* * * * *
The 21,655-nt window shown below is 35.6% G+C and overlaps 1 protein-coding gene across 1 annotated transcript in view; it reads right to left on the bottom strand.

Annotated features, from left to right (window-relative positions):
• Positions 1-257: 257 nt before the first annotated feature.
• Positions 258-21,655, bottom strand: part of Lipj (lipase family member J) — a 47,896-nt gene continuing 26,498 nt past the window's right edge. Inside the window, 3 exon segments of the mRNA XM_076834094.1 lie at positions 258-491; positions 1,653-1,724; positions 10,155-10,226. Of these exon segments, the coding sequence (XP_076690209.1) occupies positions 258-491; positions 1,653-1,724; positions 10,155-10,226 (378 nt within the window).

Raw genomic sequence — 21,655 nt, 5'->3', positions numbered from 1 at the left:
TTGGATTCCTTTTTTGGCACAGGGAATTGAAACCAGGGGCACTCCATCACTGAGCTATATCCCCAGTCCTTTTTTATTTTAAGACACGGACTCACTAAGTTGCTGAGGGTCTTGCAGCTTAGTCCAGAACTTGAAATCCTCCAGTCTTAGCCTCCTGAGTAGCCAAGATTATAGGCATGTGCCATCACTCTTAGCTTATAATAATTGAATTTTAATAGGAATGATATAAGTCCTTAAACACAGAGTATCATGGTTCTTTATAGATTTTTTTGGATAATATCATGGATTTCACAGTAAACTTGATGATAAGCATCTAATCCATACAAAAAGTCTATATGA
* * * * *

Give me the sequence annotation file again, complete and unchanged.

The 21,655-nt window shown below is 35.6% G+C and overlaps 1 protein-coding gene across 1 annotated transcript in view; it reads right to left on the bottom strand.

Annotated features, from left to right (window-relative positions):
• Positions 1-257: 257 nt before the first annotated feature.
• Positions 258-21,655, bottom strand: part of Lipj (lipase family member J) — a 47,896-nt gene continuing 26,498 nt past the window's right edge. Inside the window, 3 exon segments of the mRNA XM_076834094.1 lie at positions 258-491; positions 1,653-1,724; positions 10,155-10,226. Of these exon segments, the coding sequence (XP_076690209.1) occupies positions 258-491; positions 1,653-1,724; positions 10,155-10,226 (378 nt within the window).

Raw genomic sequence — 21,655 nt, 5'->3', positions numbered from 1 at the left:
TTGGATTCCTTTTTTGGCACAGGGAATTGAAACCAGGGGCACTCCATCACTGAGCTATATCCCCAGTCCTTTTTTATTTTAAGACACGGACTCACTAAGTTGCTGAGGGTCTTGCAGCTTAGTCCAGAACTTGAAATCCTCCAGTCTTAGCCTCCTGAGTAGCCAAGATTATAGGCATGTGCCATCACTCTTAGCTTATAATAATTGAATTTTAATAGGAATGATATAAGTCCTTAAACACAGAGTATCATGGTTCTTTATAGATTTTTTTGGATAATATCATGGATTTCACAGTAAACTTGATGATAAGCATCTAATCCATACAAAAAGTCTATATGA